B.C. court to hear Delta hospice appeal

By  Agnieszka Ruck, Canadian Catholic News
  • August 27, 2020

VANCOUVER -- The B.C. Court of Appeal has agreed to hear the case of the Delta Hospice Society, which is trying to keep assisted suicide out of its Irene Thomas Hospice.

A lower court had ruled in June that the society did not act in good faith when it launched a mail-in vote proposing changes to its constitution, or when it accepted some membership applications and denied others.

But the society, which runs a small 10-bed hospice in Delta, appealed, saying the society has been “mistakenly” treated as a public institution, not a private one.

Board president Angelina Ireland said private associations in Canada are free to choose members who support their values.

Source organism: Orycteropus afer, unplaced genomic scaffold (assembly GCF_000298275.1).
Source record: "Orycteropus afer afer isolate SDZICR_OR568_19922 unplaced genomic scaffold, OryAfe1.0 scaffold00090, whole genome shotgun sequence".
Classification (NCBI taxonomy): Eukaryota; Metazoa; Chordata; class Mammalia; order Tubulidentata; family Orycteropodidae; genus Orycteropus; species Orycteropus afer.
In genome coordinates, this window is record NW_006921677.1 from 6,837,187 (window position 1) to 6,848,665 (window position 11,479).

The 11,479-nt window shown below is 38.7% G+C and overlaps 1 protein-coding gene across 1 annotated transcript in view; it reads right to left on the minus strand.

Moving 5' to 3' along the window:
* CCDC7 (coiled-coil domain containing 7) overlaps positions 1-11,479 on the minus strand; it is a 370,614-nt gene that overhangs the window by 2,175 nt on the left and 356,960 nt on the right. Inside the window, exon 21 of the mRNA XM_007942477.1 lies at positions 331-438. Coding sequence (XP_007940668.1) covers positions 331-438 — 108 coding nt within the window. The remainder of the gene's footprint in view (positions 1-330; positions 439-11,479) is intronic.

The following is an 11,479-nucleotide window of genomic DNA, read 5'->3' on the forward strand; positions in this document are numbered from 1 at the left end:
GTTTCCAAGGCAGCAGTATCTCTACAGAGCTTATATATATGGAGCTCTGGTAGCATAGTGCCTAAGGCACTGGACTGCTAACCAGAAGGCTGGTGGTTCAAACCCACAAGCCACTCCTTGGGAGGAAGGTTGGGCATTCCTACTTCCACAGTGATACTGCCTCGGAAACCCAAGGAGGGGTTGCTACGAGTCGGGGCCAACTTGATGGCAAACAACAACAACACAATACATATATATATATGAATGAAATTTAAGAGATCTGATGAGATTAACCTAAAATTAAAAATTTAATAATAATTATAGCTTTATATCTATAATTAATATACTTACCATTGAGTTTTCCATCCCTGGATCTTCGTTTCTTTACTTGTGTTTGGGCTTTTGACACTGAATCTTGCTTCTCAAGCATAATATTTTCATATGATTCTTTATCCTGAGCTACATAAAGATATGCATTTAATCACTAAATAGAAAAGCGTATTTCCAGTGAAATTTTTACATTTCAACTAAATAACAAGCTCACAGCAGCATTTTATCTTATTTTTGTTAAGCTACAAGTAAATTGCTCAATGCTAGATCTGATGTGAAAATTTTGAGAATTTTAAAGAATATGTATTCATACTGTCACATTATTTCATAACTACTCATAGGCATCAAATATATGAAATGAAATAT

“We feel like the court heard us,” she said.

Ireland believes a large influx of membership applications, 310 of which were denied, were part of a co-ordinated “hostile takeover” by members of the public who would like to see assisted suicide offered at the hospice. The hospice does not currently allow assisted suicide on site; patients who request it are referred to other facilities.

Faith-based organizations are exempt from a Fraser Health Authority mandate to offer the procedure in palliative care settings.

The society’s proposed vote and constitutional changes were designed to formally recognize the society as one that operated on Christian principles and supported life until “natural death,” values it has implicitly held since it was founded in 1991, said Ireland.

The ruling that the society must accept all denied memberships “gave carte blanche to organized groups to perform hostile takeovers of private societies,” Ireland said.

No date has been set for the hearing.

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